Volunteers don’t get paid, not because they’re worthless, but because they’re priceless. ~Sherry Anderson (Thanks, Kathy)
Volunteering is good for us. Sometimes it’s hard work and sometimes when it’s a labour of love, it is a pleasure. So, what am I working on?
Every year there are a many writing competitions. Sometimes I enter, sometimes I volunteer as a first round judge. Every time I learn more than enough to make it worth every minute. What do I learn? At times I learn what to do, at other times I learn what not to do as a writer.
It’s exciting to open an email and see Judge’s guidelines, explaining what is expected of me, score sheets and, the goodies, the entries. I make a point of always reading be guidelines carefully, have a cursory look at the score sheets and then reward myself by getting to the good part – reading.
The first pass over an entry is for pleasure, to get a feel for the words, the tone, where the story is coming from and where it is going to. It’s not unusual to be a little frustrated at this point, wanting to read more! Sometimes I never get to see any more, sometimes I’m thrilled to read a book and recognise the work.
The second and subsequent readings involve more careful reading. It helps to remember your emotional reactions to the words as you examine what works and what doesn’t work. Analyse, measure the immeasurable against a scale of 1 to 5 or similar and you’re done, nearly. Next it’s time to explain why you judged as you did. These comments to entrants on strengths, weaknesses and other feedback are optional but, as an entrant, very much appreciated, and make the entry fee an investment in your writing career.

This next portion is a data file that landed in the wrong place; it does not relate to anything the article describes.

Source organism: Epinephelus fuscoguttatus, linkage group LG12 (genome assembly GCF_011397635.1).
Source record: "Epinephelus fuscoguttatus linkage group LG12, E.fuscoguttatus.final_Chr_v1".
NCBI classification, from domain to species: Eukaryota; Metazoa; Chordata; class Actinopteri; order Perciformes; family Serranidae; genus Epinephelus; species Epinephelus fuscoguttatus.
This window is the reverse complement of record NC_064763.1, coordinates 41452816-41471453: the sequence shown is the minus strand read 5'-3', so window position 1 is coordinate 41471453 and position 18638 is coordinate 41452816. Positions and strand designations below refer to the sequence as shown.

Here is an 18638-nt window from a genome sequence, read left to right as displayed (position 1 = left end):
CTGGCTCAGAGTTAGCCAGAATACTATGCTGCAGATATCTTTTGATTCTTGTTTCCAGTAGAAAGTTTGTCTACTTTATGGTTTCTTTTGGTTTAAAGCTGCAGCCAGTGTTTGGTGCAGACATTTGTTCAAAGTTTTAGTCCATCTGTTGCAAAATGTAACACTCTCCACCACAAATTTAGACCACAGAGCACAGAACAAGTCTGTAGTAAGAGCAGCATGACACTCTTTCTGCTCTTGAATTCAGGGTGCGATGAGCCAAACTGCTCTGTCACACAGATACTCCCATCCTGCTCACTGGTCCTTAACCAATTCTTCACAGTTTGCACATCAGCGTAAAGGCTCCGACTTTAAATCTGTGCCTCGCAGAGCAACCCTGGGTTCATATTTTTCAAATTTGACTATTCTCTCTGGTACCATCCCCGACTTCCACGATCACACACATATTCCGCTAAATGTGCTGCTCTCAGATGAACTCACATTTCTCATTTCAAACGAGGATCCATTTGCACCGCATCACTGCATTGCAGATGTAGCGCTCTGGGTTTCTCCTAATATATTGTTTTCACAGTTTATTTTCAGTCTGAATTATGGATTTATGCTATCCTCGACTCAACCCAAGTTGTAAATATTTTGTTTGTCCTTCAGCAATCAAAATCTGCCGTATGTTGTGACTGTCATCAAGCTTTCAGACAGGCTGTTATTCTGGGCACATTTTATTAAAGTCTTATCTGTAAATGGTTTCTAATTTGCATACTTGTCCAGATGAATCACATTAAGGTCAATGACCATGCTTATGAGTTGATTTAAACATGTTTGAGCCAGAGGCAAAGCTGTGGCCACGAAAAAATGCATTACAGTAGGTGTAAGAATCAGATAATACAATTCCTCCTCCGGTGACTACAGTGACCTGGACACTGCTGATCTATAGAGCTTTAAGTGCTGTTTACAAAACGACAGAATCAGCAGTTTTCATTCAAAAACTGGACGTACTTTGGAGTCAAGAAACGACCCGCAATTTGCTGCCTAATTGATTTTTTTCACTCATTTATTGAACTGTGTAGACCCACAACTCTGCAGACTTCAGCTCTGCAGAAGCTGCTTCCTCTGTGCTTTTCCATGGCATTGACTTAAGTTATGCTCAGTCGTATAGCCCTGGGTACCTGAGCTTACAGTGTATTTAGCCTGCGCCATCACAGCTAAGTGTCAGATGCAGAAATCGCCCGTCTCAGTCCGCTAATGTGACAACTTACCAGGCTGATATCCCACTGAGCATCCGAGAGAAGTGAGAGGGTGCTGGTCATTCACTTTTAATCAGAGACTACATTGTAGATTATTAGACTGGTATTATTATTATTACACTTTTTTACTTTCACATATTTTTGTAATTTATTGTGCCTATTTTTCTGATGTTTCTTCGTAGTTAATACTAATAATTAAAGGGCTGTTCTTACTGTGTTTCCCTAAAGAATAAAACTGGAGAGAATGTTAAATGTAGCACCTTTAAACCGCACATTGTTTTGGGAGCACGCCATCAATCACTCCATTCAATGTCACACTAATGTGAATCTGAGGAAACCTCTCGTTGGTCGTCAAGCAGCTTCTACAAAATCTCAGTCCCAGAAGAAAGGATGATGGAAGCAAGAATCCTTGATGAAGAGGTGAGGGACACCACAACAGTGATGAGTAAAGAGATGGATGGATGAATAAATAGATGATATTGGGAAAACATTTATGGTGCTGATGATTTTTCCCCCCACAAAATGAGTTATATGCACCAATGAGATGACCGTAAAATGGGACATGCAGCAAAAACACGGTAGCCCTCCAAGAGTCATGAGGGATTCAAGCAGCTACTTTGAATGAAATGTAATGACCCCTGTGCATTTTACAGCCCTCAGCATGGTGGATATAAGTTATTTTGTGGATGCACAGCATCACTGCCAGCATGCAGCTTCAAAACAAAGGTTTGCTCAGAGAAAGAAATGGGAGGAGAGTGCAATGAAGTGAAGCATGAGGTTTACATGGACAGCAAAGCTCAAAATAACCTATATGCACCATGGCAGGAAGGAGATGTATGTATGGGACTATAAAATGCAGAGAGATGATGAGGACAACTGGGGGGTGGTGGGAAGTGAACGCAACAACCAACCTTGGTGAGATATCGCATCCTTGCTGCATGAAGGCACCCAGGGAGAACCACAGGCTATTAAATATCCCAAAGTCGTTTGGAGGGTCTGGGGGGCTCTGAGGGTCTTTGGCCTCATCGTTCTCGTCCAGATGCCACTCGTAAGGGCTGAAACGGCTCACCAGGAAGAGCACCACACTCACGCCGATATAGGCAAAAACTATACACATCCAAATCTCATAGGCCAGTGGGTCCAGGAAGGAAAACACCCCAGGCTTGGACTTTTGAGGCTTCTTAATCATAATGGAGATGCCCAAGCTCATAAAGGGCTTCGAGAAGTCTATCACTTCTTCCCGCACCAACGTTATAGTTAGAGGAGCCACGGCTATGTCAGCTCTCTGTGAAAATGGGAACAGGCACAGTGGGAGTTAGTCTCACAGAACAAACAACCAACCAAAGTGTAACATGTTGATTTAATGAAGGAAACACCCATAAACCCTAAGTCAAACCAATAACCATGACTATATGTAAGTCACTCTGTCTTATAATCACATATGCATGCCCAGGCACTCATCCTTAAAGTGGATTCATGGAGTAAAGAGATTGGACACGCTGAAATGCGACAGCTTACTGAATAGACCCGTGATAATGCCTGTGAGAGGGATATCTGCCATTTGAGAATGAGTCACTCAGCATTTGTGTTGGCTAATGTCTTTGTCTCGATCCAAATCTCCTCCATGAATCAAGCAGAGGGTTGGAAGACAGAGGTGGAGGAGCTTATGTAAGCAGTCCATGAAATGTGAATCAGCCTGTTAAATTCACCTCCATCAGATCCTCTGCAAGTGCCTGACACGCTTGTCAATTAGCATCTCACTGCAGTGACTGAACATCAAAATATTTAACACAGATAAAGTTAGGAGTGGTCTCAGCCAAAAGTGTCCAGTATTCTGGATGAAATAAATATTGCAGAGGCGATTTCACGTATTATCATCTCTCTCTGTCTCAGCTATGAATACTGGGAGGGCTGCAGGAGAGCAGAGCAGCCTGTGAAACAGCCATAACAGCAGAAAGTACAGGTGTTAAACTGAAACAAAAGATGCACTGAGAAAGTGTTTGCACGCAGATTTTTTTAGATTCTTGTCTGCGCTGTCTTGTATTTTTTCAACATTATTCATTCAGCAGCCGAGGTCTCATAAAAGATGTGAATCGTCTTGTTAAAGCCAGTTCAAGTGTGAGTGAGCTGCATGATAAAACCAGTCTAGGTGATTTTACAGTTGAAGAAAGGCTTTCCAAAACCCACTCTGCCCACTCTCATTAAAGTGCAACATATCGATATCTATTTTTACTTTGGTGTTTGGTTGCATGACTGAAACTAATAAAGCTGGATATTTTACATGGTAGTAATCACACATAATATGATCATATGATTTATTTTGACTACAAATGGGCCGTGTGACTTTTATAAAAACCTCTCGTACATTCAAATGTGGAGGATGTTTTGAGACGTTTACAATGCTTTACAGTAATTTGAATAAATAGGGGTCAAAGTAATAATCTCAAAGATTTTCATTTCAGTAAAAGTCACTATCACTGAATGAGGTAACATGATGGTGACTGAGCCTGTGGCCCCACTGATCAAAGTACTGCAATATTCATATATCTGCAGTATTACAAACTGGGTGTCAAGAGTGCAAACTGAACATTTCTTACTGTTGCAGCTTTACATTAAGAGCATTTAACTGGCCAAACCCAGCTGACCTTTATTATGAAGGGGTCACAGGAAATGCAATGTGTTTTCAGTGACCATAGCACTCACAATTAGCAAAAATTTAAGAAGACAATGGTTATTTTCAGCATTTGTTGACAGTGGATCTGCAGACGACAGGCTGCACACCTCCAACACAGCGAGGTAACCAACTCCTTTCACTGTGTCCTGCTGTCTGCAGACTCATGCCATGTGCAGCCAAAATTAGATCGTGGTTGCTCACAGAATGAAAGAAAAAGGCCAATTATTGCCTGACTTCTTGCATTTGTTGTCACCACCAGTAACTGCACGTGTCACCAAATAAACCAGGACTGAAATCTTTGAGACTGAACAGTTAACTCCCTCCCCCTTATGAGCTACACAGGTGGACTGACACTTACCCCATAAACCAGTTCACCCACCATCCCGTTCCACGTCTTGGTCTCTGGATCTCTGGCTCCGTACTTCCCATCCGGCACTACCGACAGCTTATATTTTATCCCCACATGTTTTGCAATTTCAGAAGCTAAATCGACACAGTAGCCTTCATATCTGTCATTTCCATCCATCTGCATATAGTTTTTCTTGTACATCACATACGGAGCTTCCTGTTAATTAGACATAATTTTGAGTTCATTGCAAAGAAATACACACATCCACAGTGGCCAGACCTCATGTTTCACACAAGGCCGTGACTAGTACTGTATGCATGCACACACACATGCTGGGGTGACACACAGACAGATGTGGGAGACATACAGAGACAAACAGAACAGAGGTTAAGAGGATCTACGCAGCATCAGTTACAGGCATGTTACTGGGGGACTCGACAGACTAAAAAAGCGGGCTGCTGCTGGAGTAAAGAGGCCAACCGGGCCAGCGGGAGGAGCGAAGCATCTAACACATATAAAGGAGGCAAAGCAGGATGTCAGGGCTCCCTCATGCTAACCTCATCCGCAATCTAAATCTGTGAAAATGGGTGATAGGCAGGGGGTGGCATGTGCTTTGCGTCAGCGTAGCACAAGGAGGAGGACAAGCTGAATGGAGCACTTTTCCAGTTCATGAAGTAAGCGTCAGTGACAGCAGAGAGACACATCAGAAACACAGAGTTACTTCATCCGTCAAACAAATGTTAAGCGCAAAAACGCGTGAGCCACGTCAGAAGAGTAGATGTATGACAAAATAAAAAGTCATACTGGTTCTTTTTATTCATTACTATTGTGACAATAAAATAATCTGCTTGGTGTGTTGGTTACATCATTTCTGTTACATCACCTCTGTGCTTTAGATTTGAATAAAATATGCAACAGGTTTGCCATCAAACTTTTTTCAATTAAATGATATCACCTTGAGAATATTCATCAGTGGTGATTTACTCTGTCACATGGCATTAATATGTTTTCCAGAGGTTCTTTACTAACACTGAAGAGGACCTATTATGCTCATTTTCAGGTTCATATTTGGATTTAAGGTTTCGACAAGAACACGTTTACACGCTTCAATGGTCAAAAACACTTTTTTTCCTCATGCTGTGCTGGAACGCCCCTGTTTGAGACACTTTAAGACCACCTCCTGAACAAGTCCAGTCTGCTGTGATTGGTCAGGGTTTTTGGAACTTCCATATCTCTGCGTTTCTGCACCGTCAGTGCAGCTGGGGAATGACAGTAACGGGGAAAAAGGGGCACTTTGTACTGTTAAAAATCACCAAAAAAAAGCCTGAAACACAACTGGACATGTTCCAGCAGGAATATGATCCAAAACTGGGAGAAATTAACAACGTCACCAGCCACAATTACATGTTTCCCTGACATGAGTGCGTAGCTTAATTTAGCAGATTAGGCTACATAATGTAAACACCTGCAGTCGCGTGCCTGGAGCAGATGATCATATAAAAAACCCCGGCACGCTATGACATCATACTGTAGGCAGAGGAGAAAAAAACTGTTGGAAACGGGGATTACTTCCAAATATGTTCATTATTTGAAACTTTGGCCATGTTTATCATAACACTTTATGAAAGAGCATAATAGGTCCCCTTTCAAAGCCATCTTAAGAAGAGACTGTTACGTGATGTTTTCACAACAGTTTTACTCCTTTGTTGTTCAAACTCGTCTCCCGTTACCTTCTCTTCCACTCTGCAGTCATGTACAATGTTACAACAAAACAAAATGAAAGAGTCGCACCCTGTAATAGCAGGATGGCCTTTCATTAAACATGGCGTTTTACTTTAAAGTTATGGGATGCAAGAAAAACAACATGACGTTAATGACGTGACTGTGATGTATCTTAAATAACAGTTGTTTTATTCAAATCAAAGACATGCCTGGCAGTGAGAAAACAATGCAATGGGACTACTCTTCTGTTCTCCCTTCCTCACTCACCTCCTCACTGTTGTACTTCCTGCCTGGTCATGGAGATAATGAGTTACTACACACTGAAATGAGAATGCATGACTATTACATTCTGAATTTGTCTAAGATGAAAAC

The competitions I’ve been involved with are anonymous, with judges and entrants known only by a number. The nicest thank you cards I’ve received often come from the entrants over whose work I’ve taken the extra time to give more detailed feedback. More often those who I know will not win, those who, like me, need all the help I can get and appreciate those volunteer judges who take the extra time.
If you enjoy reading you could do the same. Go on, do yourself and your writing community a favour, I dare you. Now, I’d better get back to reading my entries. Good night.